Home » Northeast Ohio man falls victim to $1.3 million cryptocurrency scam, FBI says

Northeast Ohio man falls victim to $1.3 million cryptocurrency scam, FBI says

Northeast Ohio man falls victim to $1.3 million cryptocurrency scam, FBI says


CLEVELAND, Ohio — A Northeast Ohio man lost $1.3 million in a cryptocurrency scam after he used an app that looked nearly identical to a real one.

Scammers made the 68-year-old man from Holmesville believe his cryptocurrency investment ballooned to $15 million. When he tried to pull his money out, the group refused, according to court records.

FBI agents arrested a man last month on suspicion of being a courier for the scammers. Lin Kai of New York is accused of conspiracy to commit money laundering.

U.S. District Magistrate Judge Amanda Knapp ordered Kai released on a $20,000 unsecured bond and bound over his case to a federal grand jury to decide how it will proceed. A message left for Lai’s attorney, Jeffrey Lazarus, was not returned.

The 68-year-old man from Holmes County told investigators that the scam began in late August or early September, when someone with the screen name Caitronia Lee sent him several Facebook messages about the man’s interest in hunting.

The two struck up a chat about the man’s desire to hunt wild animals in Africa. Lee said she had an investment opportunity that would allow him to do so, according to court records.

She directed him to download a cryptocurrency app that at first blush appeared to be the legitimate crypto.com app. The app displayed the name Indoda-x, a name similar to the real Indonesia-based company Indodax.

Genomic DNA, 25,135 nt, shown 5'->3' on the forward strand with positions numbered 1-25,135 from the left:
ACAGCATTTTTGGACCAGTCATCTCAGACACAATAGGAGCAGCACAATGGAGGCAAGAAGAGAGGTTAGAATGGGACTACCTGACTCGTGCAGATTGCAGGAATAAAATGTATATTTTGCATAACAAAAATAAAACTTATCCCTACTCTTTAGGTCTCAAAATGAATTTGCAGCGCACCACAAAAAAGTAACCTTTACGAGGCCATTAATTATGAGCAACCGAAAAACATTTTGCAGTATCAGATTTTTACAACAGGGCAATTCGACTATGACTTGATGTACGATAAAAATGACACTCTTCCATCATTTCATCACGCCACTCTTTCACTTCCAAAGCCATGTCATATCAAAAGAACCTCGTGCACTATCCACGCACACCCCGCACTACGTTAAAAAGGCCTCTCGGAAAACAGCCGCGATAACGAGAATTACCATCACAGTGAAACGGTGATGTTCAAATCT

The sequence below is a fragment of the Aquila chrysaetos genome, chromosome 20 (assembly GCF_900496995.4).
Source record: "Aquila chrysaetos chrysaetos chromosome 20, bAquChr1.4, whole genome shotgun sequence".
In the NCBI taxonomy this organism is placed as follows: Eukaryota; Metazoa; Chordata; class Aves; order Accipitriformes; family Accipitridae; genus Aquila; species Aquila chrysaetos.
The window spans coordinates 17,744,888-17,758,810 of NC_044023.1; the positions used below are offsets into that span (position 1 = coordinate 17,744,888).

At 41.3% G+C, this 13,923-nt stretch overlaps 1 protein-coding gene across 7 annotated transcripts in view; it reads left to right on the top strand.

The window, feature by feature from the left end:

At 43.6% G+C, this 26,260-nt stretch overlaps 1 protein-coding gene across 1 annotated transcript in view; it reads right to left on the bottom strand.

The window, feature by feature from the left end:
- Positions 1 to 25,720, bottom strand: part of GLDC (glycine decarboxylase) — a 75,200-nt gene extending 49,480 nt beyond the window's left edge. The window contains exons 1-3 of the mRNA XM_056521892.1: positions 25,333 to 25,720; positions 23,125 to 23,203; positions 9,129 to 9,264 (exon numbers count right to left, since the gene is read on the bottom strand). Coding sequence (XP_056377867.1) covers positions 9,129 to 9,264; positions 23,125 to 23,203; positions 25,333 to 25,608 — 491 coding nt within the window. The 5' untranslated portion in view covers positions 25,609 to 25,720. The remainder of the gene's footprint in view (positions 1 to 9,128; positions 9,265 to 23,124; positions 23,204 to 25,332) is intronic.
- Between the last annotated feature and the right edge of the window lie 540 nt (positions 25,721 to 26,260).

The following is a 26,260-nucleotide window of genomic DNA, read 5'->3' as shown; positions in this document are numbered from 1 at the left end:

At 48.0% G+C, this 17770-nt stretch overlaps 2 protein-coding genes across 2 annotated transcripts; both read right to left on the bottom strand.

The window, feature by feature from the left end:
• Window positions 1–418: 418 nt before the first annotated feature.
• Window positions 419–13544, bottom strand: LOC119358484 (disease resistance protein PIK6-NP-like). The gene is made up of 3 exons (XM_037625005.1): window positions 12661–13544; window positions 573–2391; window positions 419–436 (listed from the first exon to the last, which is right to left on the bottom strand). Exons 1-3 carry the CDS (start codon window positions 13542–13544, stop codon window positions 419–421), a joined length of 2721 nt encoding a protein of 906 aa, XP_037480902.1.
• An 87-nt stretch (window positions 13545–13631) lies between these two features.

A person pretending to be the app’s service director told him to drop off cash to a courier who would upload it to a cryptocurrency account. The man made his first transaction on Sept. 27 by handing $100,000 to a courier in the parking lot of a Lowe’s hardware store in Mount Vernon, according to court filings.

That happened three more times, with the man dropping off as much as $400,000 in each transaction through Dec. 7.

On Dec. 8, he checked his account on the scammer’s app and saw his investment ballooned to $15.1 million.

The man tried to withdraw the cash, but the service director he spoke with kept giving excuses why he wasn’t allowed to withdraw the money, according to court records. The service director eventually told the man he could withdraw his money if he added $2.4 million more to the account.

The man realized he was the victim of a scam and reported it to the Holmes County sheriff’s office.

The FBI began investigating and told the man to set up a drop-off of $1.5 million. Agents watched as Lin drove up to the man in the Lowe’s parking lot and took the bag of cash.

Agents arrested Kai, who told them he didn’t know whom he worked for and made about $2,000 for each pick-up he made.

He told agents that someone would mail him an iPhone and two sim cards, along with directions to where to pick up cash. Kai said he was instructed to destroy the sim card after the pick up and replace it with a new one.

He was then supposed to drive around for 30 minutes to an hour, before he called someone else to arrange for them to pick up the cash.

Adam Ferrise covers federal courts at cleveland.com and The Plain Dealer. You can find his work here.



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